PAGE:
There are several ethical challenges facing text-to-image research broadly. We offer a more detailed exploration of these challenges in our paper and offer a summarized version here. First, downstream applications of text-to-image models are varied and may impact society in complex ways. The potential risks of misuse raise concerns regarding responsible open-sourcing of code and demos. At this time we have decided not to release code or a public demo. In future work we will explore a framework for responsible externalization that balances the value of external auditing with the risks of unrestricted open-access. Second, the data requirements of text-to-image models have led researchers to rely heavily on large, mostly uncurated, web-scraped datasets. While this approach has enabled rapid algorithmic advances in recent years, datasets of this nature often reflect social stereotypes, oppressive viewpoints, and derogatory, or otherwise harmful, associations to marginalized identity groups. While a subset of our training data was filtered to removed noise and undesirable content, such as pornographic imagery and toxic language, we also utilized LAION-400M dataset which is known to contain a wide range of inappropriate content including pornographic imagery, racist slurs, and harmful social stereotypes. Imagen relies on text encoders trained on uncurated web-scale data, and thus inherits the social biases and limitations of large language models. As such, there is a risk that Imagen has encoded harmful stereotypes and representations, which guides our decision to not release Imagen for public use without further safeguards in place.
Finally, while there has been extensive work auditing image-to-text and image labeling models for forms of social bias, there has been comparatively less work on social bias evaluation methods for text-to-image models. A conceptual vocabulary around potential harms of text-to-image models and established metrics of evaluation are an essential component of establishing responsible model release practices. While we leave an in-depth empirical analysis of social and cultural biases to future work, our small scale internal assessments reveal several limitations that guide our decision not to release our model at this time. Imagen, may run into danger of dropping modes of the data distribution, which may further compound the social consequence of dataset bias. Imagen exhibits serious limitations when generating images depicting people. Our human evaluations found Imagen obtains significantly higher preference rates when evaluated on images that do not portray people, indicating a degradation in image fidelity. Preliminary assessment also suggests Imagen encodes several social biases and stereotypes, including an overall bias towards generating images of people with lighter skin tones and a tendency for images portraying different professions to align with Western gender stereotypes. Finally, even when we focus generations away from people, our preliminary analysis indicates Imagen encodes a range of social and cultural biases when generating images of activities, events, and objects. We aim to make progress on several of these open challenges and limitations in future work.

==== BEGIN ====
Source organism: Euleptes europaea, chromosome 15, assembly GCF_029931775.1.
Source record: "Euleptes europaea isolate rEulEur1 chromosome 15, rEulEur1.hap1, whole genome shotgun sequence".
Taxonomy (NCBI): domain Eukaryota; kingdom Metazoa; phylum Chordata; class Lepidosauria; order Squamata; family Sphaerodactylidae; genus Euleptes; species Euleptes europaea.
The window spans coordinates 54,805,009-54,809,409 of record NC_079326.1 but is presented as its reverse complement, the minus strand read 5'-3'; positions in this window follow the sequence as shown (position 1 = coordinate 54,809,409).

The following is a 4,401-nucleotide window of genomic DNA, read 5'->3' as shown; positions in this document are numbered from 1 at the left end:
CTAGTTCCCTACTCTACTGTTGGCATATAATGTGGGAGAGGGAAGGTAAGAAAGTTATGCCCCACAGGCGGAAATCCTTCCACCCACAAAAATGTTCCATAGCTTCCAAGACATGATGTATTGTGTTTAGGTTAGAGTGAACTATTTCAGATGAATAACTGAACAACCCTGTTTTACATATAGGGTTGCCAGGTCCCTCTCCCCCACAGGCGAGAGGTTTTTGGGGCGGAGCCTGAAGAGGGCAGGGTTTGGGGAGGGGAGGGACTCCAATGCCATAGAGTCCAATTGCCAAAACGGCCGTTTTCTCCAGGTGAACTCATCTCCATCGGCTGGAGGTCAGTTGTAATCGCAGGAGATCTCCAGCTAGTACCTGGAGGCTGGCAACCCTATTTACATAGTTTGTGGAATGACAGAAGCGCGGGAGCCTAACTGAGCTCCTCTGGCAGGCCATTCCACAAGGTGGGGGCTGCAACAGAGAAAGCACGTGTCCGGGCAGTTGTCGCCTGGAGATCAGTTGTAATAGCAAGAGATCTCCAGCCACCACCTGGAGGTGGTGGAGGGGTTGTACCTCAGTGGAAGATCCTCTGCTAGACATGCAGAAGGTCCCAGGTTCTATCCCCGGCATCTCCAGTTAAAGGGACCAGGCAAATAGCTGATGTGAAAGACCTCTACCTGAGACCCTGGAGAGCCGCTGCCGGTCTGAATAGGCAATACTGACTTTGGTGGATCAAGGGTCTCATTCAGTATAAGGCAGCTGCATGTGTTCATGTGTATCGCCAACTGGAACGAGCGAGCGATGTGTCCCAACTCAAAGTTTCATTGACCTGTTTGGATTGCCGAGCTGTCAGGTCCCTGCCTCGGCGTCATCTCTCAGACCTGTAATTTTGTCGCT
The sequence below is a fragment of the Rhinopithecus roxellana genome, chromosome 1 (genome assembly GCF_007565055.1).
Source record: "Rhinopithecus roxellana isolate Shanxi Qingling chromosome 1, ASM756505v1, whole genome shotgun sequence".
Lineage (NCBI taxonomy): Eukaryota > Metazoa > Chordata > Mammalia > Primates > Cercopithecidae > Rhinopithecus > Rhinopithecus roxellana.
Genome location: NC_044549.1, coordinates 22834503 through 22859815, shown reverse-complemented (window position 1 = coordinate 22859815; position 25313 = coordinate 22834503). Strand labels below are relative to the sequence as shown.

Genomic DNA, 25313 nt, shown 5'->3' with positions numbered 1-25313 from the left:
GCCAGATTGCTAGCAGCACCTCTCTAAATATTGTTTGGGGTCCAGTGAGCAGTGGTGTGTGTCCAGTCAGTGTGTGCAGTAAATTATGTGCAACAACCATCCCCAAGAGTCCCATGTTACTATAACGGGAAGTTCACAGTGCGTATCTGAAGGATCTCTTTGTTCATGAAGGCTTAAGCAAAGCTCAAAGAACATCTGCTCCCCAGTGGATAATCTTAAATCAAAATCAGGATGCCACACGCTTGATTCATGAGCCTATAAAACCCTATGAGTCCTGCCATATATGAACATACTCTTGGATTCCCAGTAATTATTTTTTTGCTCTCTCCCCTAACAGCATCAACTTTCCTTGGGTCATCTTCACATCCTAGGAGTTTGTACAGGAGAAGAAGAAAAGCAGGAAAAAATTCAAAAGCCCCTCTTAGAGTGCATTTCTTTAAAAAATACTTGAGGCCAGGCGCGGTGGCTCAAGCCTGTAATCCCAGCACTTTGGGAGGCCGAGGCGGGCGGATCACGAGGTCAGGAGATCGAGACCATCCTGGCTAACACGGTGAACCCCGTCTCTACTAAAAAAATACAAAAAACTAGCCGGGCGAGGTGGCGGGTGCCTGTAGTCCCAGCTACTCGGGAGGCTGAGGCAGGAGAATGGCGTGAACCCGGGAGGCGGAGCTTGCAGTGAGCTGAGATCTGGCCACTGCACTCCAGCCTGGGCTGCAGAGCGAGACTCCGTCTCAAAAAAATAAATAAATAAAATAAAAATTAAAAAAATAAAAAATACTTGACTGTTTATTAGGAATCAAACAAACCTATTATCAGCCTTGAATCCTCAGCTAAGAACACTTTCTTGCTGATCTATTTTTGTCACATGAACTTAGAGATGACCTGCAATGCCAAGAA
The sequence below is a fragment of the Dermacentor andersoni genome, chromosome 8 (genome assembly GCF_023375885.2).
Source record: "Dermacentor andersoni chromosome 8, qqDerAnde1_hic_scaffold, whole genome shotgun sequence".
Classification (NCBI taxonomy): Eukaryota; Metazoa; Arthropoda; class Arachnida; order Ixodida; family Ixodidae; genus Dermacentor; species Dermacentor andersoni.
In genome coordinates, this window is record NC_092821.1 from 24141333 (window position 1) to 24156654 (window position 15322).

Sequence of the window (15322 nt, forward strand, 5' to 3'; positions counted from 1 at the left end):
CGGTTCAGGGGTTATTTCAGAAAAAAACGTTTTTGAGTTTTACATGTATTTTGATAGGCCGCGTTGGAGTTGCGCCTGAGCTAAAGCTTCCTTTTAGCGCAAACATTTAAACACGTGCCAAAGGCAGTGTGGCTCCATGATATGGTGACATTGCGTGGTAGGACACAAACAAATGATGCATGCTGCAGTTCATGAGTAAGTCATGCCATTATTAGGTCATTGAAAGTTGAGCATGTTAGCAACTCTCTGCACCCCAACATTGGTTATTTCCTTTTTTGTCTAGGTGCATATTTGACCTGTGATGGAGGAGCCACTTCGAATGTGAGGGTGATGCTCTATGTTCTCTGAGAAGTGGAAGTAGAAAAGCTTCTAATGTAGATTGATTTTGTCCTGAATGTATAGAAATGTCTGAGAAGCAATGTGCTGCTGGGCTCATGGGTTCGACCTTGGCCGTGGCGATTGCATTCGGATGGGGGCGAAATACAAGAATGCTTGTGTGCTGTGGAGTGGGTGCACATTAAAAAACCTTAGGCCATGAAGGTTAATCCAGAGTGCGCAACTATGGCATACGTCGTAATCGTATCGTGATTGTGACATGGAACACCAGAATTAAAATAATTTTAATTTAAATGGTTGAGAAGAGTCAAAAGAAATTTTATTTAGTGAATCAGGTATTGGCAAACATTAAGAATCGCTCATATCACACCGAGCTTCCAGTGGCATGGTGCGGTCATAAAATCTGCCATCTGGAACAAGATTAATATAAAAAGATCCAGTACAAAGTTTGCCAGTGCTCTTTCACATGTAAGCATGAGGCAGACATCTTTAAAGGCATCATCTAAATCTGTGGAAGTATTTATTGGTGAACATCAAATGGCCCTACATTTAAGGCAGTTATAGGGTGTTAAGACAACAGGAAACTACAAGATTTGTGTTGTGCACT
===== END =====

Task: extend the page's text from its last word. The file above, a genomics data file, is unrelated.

Chitwan Saharia*, William Chan*, Saurabh Saxena†, Lala Li†, Jay Whang†, Emily Denton, Seyed Kamyar Seyed Ghasemipour, Burcu Karagol Ayan, S. Sara Mahdavi, Rapha Gontijo Lopes, Tim Salimans, Jonathan Ho†, David Fleet†, Mohammad Norouzi*
*Equal contribution. †Core contribution.
We give thanks to Ben Poole for reviewing our manuscript, early discussions, and providing many helpful comments and suggestions throughout the project. Special thanks to Kathy Meier-Hellstern, Austin Tarango, and Sarah Laszlo for helping us incorporate important responsible AI practices around this project. We appreciate valuable feedback and support from Elizabeth Adkison, Zoubin Ghahramani, Jeff Dean, Yonghui Wu, and Eli Collins. We are grateful to Tom Small for designing the Imagen watermark. We thank Jason Baldridge, Han Zhang, and Kevin Murphy for initial discussions and feedback. We acknowledge hard work and support from Fred Alcober, Hibaq Ali, Marian Croak, Aaron Donsbach, Tulsee Doshi, Toju Duke, Douglas Eck, Jason Freidenfelds, Brian Gabriel, Molly FitzMorris, David Ha, Philip Parham, Laura Pearce, Evan Rapoport, Lauren Skelly, Johnny Soraker, Negar Rostamzadeh, Vijay Vasudevan, Tris Warkentin, Jeremy Weinstein, and Hugh Williams for giving us advice along the project and assisting us with the publication process. We thank Victor Gomes and Erica Moreira for their consistent and critical help with TPU resource allocation. We also give thanks to Shekoofeh Azizi, Harris Chan, Chris A. Lee, and Nick Ma for volunteering a considerable amount of their time for testing out DrawBench. We thank Aditya Ramesh, Prafulla Dhariwal, and Alex Nichol for allowing us to use DALL-E 2 samples and providing us with GLIDE samples. We are thankful to Matthew Johnson and Roy Frostig for starting the JAX project and to the whole JAX team for building such a fantastic system for high-performance machine learning research. Special thanks to Durk Kingma, Jascha Sohl-Dickstein, Lucas Theis and the Toronto Brain team for helpful discussions and spending time Imagening!